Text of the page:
Understanding climate change impacts and assessing their implications for policy makers and managers is challenging. Some risks, such as the extent of projected sea level rise, can be well documented. But the management responses can be technically challenging and politically difficult. For other risks, the complexity of the Hudson River’s ecosystem makes it difficult to grasp all the potential issues, from species migration to water quality. The Foundation strives to develop new scientific information that contributes to the understanding of how climate change and the coastal adaptation necessitated by rising seas affects hydrologic, ecologic and biogeochemical processes of the Hudson River and its drainage basin. Together with the partners in the Harbor & Estuary Program we have examined how specific stressors – like warmer water temperatures and changes in precipitation – will impact shared goals for reducing pollution and improving and improving habitat and public access.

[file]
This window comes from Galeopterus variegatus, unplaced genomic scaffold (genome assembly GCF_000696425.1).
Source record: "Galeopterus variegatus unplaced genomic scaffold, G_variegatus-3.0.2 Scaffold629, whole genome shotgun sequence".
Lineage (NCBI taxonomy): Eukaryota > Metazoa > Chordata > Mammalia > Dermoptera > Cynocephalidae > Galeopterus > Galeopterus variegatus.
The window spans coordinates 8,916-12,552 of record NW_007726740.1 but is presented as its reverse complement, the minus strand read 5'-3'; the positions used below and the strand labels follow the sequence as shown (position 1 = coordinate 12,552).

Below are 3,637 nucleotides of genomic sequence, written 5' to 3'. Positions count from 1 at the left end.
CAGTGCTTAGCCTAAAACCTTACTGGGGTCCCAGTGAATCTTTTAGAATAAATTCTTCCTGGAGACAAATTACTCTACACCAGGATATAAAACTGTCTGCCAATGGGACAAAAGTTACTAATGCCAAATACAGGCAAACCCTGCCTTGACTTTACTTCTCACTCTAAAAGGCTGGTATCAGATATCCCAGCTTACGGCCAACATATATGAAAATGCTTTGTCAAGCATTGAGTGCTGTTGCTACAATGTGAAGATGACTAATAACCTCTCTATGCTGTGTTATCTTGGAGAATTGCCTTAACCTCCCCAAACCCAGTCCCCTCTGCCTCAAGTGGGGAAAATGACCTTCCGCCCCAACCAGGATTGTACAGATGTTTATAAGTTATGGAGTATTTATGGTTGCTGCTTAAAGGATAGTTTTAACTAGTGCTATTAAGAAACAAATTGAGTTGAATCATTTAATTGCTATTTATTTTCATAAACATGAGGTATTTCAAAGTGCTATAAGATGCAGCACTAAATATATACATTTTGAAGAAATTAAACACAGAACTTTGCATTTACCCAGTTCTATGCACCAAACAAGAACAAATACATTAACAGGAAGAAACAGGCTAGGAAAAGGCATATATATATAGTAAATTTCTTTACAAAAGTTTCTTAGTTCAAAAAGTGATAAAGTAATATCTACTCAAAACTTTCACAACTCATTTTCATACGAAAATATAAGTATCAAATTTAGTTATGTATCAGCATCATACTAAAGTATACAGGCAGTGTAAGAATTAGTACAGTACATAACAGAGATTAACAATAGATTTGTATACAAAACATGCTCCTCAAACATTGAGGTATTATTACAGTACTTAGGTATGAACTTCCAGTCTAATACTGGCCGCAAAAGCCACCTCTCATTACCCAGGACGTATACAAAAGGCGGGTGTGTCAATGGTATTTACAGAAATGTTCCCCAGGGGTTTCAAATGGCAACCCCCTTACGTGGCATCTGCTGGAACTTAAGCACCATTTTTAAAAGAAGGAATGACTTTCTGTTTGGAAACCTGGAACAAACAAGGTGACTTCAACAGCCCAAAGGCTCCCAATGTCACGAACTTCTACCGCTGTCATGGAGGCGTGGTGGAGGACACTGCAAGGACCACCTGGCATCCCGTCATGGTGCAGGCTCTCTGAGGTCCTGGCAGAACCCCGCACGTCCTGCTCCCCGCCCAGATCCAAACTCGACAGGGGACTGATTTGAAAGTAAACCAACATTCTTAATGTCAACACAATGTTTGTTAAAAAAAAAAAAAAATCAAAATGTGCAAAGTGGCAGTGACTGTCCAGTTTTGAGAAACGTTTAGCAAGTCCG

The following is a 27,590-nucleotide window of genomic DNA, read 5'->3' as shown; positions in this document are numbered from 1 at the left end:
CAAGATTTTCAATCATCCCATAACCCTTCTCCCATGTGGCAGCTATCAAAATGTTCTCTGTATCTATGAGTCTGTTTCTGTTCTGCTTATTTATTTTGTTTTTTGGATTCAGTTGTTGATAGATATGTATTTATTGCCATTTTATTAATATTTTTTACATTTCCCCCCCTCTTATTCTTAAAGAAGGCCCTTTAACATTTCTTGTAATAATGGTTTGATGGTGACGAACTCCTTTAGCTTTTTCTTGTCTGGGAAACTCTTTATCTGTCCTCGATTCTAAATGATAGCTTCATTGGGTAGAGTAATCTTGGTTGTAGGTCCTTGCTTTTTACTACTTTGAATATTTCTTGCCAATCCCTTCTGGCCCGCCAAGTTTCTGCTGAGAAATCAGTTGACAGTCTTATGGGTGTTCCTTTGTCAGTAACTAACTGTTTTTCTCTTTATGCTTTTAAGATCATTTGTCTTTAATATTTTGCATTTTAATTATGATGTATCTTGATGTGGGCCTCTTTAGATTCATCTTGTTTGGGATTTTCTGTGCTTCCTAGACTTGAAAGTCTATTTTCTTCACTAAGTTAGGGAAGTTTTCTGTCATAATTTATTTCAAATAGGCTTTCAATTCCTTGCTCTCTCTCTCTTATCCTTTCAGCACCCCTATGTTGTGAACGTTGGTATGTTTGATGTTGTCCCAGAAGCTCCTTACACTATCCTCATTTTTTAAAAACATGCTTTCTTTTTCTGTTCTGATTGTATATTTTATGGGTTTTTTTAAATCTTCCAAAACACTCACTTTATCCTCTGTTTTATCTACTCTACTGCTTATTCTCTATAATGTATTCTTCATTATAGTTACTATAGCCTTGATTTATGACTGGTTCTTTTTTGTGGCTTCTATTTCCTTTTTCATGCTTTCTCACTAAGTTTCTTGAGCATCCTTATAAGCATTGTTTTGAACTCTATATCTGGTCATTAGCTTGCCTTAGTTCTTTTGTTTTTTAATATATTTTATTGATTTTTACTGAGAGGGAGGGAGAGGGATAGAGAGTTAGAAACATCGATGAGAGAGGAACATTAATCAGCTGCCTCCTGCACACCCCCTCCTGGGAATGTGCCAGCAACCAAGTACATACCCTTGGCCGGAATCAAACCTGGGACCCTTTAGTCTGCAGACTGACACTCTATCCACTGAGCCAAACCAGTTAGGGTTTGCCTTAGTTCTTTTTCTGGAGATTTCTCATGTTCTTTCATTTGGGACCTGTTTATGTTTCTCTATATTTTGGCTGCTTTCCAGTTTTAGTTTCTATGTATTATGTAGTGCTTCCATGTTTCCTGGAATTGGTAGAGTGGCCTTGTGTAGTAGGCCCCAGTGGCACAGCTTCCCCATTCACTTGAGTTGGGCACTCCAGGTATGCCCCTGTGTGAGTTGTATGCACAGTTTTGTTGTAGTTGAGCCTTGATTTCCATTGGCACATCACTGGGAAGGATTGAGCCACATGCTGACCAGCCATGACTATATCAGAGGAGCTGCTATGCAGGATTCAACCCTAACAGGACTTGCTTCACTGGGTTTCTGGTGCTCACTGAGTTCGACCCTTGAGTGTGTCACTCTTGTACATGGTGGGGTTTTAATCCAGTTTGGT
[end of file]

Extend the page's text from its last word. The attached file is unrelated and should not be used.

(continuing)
Addressing Climate Change
Opportunities to Advance Wetlands Migration Pathway Protection
HEP commissioned an assessment of regional knowledge, activities, needs, and opportunities related to the protection of pathways for tidal wetlands to advance inland as sea level rises.
Report and Seminar
Physical Influences of Storm Surge Barriers
A report and seminar on proposed storm surge barriers by Drs. Philip M. Orton and David K. Ralston.
Climate Change Impact on Estuary Management
A report by HEP that assesses how the risks associated with climate change stressors will impact estuary management.
Climate Change Effects on Water Quality and Biota
A summary of research on potential impacts of projected temperature and precipitation changes on estuarine biota in the Hudson-Raritan Estuary by Dr. David Yozzo.